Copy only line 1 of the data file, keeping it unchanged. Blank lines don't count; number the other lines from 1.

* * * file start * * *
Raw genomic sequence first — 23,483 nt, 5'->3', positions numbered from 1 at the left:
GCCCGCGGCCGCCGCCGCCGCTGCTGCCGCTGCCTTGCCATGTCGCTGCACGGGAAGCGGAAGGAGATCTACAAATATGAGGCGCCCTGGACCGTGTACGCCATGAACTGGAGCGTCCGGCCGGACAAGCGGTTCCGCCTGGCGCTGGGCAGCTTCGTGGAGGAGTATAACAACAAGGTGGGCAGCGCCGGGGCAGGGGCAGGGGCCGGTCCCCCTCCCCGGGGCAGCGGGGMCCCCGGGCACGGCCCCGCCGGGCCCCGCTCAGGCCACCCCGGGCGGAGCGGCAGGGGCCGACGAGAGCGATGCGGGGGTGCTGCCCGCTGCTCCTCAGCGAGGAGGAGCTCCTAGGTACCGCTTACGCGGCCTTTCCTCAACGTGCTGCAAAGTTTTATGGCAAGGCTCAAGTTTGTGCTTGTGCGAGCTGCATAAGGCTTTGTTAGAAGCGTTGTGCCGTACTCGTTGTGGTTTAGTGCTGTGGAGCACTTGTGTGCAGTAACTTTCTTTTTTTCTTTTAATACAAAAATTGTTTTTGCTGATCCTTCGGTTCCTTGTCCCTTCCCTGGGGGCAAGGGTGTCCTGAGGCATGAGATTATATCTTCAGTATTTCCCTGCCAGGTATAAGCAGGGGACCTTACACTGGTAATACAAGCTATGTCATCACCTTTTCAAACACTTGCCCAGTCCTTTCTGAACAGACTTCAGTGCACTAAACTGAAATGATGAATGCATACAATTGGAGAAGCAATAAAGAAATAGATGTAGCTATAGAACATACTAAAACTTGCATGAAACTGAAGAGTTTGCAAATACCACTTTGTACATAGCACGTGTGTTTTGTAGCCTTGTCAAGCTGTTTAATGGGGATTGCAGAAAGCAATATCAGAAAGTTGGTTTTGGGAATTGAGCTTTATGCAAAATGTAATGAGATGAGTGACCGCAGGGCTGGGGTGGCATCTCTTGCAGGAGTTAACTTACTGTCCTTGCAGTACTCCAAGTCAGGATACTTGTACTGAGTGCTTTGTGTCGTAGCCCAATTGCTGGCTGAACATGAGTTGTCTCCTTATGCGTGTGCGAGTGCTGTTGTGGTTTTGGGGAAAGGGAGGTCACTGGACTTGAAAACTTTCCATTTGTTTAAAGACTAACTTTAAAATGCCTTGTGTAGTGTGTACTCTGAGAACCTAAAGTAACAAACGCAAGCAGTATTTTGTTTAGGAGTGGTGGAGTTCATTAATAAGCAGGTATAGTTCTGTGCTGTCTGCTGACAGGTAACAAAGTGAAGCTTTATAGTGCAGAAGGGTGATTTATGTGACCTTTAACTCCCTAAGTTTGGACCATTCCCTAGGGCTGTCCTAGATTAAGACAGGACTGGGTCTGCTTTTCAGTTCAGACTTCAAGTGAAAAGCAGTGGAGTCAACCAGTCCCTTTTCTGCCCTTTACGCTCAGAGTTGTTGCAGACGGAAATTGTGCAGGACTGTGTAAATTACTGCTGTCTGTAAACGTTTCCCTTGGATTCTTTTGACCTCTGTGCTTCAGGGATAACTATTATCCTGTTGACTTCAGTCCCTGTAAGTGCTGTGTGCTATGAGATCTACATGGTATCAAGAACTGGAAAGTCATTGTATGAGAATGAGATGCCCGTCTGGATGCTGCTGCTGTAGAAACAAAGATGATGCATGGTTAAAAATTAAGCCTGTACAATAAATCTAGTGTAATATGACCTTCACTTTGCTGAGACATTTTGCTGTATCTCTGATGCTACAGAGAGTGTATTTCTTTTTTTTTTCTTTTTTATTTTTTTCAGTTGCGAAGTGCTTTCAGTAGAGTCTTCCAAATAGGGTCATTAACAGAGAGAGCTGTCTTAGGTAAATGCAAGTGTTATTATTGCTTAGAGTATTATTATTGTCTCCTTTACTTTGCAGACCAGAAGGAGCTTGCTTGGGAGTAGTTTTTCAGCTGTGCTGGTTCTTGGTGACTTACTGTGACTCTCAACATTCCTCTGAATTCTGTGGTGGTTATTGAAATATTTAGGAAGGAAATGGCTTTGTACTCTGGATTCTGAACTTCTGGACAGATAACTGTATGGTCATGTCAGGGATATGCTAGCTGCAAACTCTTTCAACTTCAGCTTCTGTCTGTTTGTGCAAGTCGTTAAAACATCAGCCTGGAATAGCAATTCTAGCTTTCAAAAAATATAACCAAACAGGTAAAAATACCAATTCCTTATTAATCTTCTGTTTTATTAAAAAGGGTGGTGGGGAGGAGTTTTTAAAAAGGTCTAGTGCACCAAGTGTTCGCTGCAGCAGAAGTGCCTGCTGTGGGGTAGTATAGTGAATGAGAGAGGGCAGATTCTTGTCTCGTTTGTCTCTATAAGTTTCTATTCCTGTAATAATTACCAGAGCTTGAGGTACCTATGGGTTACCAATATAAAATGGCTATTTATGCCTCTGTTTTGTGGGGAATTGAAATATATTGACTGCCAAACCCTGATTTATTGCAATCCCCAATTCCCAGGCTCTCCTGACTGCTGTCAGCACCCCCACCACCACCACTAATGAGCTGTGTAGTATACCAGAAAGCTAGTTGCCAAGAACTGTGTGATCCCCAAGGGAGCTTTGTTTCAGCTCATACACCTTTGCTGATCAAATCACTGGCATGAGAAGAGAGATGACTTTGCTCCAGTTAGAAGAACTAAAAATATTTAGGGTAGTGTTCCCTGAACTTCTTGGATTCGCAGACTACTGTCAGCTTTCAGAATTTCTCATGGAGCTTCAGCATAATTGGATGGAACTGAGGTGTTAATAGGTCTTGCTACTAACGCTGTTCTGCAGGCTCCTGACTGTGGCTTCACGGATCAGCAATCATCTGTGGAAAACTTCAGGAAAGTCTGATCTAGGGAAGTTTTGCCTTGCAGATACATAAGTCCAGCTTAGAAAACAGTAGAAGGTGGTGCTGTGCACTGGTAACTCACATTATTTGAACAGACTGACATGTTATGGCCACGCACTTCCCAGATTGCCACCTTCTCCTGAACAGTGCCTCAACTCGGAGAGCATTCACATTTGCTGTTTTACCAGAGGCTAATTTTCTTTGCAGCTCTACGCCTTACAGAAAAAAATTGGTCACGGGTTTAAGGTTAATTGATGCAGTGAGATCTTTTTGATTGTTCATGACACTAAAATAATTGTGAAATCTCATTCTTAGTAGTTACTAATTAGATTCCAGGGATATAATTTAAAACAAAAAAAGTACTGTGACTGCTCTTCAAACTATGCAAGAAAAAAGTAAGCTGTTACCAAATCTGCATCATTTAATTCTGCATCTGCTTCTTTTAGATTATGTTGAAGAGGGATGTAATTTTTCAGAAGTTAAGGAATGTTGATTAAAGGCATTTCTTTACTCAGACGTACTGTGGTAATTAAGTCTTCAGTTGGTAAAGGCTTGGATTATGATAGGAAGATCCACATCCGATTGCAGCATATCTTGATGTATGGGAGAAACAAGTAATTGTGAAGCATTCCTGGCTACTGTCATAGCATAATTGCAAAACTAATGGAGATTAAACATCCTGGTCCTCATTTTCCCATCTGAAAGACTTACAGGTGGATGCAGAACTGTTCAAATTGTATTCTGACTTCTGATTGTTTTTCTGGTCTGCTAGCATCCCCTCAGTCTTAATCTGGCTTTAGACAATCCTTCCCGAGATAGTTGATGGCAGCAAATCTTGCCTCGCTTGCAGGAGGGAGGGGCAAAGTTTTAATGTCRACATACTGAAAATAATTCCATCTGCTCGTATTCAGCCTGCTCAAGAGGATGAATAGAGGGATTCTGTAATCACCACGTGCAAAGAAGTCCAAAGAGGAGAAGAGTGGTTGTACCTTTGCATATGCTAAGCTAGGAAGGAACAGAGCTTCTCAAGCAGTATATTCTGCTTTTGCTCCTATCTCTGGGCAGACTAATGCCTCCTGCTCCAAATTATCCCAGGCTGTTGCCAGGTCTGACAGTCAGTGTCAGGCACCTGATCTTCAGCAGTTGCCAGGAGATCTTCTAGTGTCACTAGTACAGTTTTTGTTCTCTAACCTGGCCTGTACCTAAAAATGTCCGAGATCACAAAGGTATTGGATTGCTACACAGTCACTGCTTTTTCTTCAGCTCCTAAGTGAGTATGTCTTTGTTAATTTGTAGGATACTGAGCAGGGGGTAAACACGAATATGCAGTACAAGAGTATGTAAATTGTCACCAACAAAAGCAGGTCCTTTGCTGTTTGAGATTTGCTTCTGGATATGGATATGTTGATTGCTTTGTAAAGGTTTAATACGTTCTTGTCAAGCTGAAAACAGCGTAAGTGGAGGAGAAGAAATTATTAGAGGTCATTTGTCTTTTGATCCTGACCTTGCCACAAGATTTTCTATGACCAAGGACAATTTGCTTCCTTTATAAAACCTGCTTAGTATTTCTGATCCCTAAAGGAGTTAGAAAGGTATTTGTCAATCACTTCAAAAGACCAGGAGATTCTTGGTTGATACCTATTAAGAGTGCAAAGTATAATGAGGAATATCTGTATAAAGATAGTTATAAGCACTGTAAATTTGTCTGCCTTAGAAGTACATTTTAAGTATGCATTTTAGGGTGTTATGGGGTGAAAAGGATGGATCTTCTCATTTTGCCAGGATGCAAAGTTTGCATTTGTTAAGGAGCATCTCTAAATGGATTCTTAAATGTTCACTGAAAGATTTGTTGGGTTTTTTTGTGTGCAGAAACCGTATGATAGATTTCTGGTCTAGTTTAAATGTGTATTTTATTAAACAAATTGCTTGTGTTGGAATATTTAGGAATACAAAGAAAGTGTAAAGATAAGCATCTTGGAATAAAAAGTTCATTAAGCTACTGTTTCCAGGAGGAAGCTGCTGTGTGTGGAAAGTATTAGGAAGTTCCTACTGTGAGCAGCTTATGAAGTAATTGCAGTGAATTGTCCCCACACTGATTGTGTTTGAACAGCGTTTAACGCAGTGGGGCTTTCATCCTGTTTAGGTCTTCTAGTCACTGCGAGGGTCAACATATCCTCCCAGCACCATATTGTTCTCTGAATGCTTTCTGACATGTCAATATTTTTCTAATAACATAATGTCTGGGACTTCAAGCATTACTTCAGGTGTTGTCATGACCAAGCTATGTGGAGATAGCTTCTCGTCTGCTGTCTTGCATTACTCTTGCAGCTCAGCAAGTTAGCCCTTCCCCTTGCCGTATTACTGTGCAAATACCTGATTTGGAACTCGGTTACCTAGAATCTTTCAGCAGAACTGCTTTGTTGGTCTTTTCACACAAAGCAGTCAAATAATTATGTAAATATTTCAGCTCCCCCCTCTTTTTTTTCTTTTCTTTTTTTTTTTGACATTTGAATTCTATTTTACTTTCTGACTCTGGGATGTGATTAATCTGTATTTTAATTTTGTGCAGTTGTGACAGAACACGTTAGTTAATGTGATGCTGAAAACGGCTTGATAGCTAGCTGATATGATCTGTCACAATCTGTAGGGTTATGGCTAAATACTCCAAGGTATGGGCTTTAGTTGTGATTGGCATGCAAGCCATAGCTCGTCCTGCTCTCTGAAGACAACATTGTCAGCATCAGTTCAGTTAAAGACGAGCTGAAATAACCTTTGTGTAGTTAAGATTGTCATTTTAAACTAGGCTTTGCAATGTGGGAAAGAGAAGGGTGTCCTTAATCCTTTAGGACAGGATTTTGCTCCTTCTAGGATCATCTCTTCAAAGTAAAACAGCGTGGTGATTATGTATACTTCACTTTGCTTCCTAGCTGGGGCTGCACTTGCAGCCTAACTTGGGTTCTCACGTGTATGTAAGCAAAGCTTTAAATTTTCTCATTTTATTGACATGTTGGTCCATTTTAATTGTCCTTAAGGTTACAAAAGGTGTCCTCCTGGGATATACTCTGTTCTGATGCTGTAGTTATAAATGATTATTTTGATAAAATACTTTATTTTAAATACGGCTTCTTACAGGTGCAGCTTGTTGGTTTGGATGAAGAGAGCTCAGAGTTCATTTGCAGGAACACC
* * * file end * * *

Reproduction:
Raw genomic sequence first — 23,483 nt, 5'->3', positions numbered from 1 at the left: